Parents

```Absolute Dating - String
Student Worksheets (Science)
Basic facts:
 The string represents radioactive atoms.
 Cutting the string represents radioactive decay occurring.
 When radioactive decay occurs, energy is released during this process.
 If an element is radioactive it is also referred to as unstable.
 Only half of the total elements will become daughters every &frac12; life.
 Absolute dating can only be used on igneous, metamorphic rock and once living
things.
 The initial radioactive/unstable element is called the PARENT, while decay
products are referred to as DAUGHTERS.
Assumptions we are going to make:
 Both parents and daughters are atoms
 String’s half-life equals 200 years
 Cut string represents DAUGHTER ATOMS (stable)
 Uncut string represent PARENT ATOMS (radioactive/unstable)
Questions:
Pre-Experiment Questions:
If a 50 cm string represents a 100% of radioactive parent atoms:
1. Predict how many cuts (Half-lives) you will be able to make on the string. Justify
2. What are the factors that will keep you from reaching 0% parent and/or 100%
daughter?
3. Based on your answers from questions 1 and 2 create a hypothesis using the “if,
then, because” format. (Will you be able to reach 0% parent?)
Procedure:
1. Cut a piece of string that is 50 cm. One 50 cm string represents 100%
unstable parent atoms.
2. Place the string in your hand and count for 5 seconds, to represent the
string’s half-life of 200 years.
3. Then fold the string in half and cut at the fold. (Taking away half of the
string). One part of the cut string represents material that has become
stable (Daughters).
4. Measure the remaining (left side) string (Parents) and record this in the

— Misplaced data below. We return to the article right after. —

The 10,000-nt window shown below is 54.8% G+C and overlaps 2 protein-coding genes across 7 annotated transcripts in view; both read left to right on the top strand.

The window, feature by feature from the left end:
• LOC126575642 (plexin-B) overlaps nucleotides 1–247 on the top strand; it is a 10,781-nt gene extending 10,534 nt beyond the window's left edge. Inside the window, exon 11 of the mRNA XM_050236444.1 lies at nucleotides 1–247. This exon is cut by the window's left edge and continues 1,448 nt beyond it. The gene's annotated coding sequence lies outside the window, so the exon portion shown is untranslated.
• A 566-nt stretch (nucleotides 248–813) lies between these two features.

Chart.
5. Continue to cut the string until you can no longer accurately cut the string
in half with the equipment given.
6. Repeat sets 3-5 until you have completed your chart or you cannot cut
again.
7. Record results in chart (These results should mimic radioactive half-life
theory).
String Chart (Science)
Number of half
life’s
Years
Length of Left side of
string in Cm
(Parents)
%
Parents
Total Length of Cut
String in Cm
(Daughters)
% Daughters
0
1
2
3
4
5
6
7
8
Post-Experiment Questions:
1. Was there any parent string left? If so, why didn’t you continue to cut it?
2. How accurate was your prediction from pre-experiment question#1?
3. Theoretically will you ever get to zero Parents? Justify.
4. How does this mimic a scientist measuring stable and unstable atoms?
5. Create a thesis statement using your hypothesis. Remember to include data to
Extension Question: Why can’t absolute dating be used to age sedimentary rock?
Student Worksheets (Math)
Basic facts:
 The Skittles represents radioactive atoms.
 When radioactive decay occurs, energy is released during this process.
 If an element is radioactive it is also referred to as unstable.
 Theoretically only half of the remaining Parent elements can become daughters every &frac12;
life but results will vary experimentally because the process occurs randomly.
 Absolute dating can only be used on igneous, metamorphic rock and once living things.